Objective: We previously reported a decrease in regular mammogram use from 2000 through 2005. To determine whether a downward trend continued in 2006 we re-examined mammography utilization reported in Behavioral Risk Factor Surveillance System data from 2000 through 2006.
Methods: Age-adjusted percentages of women who reported having had a mammogram in the past 2 years were estimated by demographic and socioeconomic characteristics. Logistic regression was used to assess the linear time trends.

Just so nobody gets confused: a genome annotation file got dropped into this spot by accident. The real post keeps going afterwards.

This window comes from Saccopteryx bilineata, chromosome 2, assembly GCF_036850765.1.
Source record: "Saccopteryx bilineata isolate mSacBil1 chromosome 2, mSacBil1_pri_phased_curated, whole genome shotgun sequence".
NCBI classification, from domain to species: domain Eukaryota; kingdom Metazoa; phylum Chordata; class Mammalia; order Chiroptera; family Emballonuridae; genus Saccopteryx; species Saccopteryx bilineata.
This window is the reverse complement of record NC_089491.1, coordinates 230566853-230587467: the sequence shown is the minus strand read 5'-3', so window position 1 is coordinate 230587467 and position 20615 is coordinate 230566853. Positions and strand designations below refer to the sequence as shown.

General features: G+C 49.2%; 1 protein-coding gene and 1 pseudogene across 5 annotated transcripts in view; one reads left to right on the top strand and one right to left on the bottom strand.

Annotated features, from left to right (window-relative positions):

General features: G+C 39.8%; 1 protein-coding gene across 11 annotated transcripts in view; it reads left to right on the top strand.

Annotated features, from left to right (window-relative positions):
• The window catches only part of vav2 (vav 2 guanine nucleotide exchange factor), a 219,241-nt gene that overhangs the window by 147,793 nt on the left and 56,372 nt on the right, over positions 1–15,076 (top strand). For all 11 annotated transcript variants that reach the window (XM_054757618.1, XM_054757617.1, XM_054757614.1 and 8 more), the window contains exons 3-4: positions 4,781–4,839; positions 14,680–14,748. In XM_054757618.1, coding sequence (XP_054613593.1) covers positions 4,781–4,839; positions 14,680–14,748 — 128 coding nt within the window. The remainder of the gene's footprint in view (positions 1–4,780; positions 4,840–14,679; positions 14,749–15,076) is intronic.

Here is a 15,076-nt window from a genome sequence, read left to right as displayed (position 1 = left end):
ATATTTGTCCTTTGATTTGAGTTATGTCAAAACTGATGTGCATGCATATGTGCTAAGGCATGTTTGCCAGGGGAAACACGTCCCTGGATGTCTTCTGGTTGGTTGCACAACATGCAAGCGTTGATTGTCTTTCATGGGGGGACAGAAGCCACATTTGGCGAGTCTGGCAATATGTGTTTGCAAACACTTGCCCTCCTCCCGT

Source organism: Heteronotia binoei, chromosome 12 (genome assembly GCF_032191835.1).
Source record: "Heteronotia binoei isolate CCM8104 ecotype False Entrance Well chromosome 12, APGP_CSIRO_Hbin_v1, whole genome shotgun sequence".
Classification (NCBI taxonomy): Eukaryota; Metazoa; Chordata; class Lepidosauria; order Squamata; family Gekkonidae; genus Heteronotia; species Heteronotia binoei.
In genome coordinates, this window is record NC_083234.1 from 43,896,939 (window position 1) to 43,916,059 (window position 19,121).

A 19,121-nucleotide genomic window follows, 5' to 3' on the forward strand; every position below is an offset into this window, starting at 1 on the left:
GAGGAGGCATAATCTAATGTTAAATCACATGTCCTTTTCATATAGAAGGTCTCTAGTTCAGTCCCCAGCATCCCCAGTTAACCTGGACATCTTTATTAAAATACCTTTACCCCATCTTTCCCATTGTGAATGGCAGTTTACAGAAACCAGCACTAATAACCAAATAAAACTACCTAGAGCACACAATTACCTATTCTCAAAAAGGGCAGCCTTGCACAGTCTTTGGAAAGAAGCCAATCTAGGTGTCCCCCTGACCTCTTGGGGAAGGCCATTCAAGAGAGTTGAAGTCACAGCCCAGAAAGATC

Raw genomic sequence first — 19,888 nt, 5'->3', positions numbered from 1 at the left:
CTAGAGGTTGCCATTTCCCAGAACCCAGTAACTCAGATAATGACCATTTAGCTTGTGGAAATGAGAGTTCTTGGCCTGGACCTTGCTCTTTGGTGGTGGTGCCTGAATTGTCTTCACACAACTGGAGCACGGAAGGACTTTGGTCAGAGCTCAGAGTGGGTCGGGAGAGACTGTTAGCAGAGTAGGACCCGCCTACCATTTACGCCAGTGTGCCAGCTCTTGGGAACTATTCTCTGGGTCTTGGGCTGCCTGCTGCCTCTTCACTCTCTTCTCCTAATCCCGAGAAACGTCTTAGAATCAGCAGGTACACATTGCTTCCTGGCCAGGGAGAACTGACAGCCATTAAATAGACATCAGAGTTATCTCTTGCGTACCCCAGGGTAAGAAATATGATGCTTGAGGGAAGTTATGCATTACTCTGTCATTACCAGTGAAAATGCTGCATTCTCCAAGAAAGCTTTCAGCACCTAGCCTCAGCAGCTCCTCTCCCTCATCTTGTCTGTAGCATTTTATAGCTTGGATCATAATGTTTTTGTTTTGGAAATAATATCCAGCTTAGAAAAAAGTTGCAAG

Results: The total age-adjusted proportion of all women aged > or =40 years who reported having had a mammogram within the 2 preceding years did not change when comparing data from 2000 (76.5% [95% CI: 75.9-77.0]) to 2006 (76.1% [75.7-76.6]). However, among those with health care coverage, a statistically significant decline in utilization occurred among women age 40 through 59 years, and non-Hispanic white women.
Conclusions: A substantial proportion of women are not being screened by mammography as recommended. Recent data suggest that patterns of utilization have leveled off or declined among certain subgroups of women. These data underscore the need to more effectively address current barriers to the utilization of mammography.